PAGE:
Nikon have nailed it.  Like the Df, the Z fc will become a classic in it’s own right.  It will sell far more units than the Df primarily because it is DX format and there are millions of DX format lenses out there, which can be used on the Z fc with an adaptor.   It will also be bought by those who are up-grading from a camera ‘phone to a real camera.  It will kill the market for the Z 50.  Now all Nikon need to do is equip it with an electronic viewfinder like the Sony A7 III.   Nikon, are you listening? 

London, July 2021 

7 April 2021


 Operation Noah - A recollection.

Two Kudu calves coming to drink while cautiously accepting my presence without fear.

In May of 1959, I was fortunate enough to accompany my father on one of his many trips to Kariba dam on the Zambesi river in what was then the border between Southern Rhodesia and Northern Rhodesia, today Zimbabwe and Zambia respectively.  My memories of that trip are fragmented and incomplete but what I do remember are probably the most important experiences, such as spending a day alone with Sir Rupert Fothergill on a boat out on the immature lake.  I write this before the memories that I do have are lost, and as a tribute to Sir Rupert, who invited me to join his team of game rangers when my schooling was complete, one of life's opportunities lost.  Rupert Fothergill was a visionary and dedicated to the conservation of the wildlife of Africa at a time when the very word "conservation" brought shivers of discomfort to bureaucrats everywhere, especially those who walked the department-of-public-works-green corridors of government in Bulawayo and at the Foreign and Commonwealth Office in Whitehall.  It was with a good deal of fortitude and foresight that the Federal government asked Rupert Fothergill to "take such measures as he thought necessary to save animals from the rising water"  of the slowly filling Kariba dam.    Fothergill's rescue effort became known as "Operation Noah."  In the end, Fothergill, two junior game rangers and some assistants from the then Game Department rescued over 7,000 animals from the rising waters of the newly formed Lake Kariba.  Rupert Fothergill was one of the giants of African wildlife conservation.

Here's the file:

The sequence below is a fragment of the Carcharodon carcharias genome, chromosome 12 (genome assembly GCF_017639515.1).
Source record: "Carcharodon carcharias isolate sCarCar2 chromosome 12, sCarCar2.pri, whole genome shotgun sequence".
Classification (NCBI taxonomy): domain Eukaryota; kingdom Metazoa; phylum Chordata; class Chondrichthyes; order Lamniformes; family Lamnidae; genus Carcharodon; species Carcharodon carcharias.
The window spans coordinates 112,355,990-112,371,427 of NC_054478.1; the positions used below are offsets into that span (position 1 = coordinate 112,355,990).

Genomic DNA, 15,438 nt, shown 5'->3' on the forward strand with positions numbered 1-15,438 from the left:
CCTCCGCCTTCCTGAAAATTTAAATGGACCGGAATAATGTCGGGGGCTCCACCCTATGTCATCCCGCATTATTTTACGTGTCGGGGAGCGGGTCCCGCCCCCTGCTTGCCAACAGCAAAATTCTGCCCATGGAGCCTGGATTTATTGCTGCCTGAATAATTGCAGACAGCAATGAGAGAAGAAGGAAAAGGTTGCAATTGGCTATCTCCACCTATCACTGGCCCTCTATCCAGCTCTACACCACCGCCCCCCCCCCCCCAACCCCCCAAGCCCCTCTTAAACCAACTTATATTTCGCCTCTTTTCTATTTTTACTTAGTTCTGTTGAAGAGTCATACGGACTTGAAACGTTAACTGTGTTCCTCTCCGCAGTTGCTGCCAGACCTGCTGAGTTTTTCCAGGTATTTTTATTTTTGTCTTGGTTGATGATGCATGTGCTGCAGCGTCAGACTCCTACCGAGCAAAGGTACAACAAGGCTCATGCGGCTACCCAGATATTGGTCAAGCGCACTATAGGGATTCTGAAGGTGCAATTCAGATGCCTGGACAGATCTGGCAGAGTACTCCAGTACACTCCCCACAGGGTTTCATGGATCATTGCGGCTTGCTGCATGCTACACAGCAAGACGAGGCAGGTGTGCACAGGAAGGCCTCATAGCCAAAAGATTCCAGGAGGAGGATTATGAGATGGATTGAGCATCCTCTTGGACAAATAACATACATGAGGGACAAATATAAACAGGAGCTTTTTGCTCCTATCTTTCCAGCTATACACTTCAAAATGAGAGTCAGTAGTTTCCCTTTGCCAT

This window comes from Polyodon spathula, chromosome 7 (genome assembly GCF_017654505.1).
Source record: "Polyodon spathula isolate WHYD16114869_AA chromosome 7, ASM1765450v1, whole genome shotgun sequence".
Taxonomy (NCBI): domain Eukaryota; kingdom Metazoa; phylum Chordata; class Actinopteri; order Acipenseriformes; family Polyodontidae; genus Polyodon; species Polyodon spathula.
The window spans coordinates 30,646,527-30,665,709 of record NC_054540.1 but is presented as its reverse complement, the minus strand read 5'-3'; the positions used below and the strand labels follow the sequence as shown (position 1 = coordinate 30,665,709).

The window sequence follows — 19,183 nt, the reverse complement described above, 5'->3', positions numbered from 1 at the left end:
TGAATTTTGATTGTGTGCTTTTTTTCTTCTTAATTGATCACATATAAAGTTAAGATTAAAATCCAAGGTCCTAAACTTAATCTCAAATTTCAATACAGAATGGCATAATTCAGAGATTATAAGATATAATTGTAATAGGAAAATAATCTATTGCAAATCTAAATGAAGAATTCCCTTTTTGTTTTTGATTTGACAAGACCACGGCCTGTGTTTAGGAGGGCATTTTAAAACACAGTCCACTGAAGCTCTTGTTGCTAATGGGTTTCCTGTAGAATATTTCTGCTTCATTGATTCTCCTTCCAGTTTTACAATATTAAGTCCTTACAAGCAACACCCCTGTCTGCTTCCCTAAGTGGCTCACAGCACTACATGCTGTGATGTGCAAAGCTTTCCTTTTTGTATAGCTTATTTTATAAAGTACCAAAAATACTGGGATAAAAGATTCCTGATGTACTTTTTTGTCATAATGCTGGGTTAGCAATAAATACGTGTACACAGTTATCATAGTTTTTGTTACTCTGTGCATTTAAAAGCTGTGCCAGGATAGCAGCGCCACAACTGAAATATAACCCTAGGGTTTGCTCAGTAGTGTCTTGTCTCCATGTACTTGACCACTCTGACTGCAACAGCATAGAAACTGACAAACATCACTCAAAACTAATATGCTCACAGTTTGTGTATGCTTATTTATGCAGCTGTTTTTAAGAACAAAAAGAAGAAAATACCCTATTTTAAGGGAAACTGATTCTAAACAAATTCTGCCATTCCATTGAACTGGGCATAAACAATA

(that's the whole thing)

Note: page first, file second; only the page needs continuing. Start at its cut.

Kariba Dam in 1959, about 60% full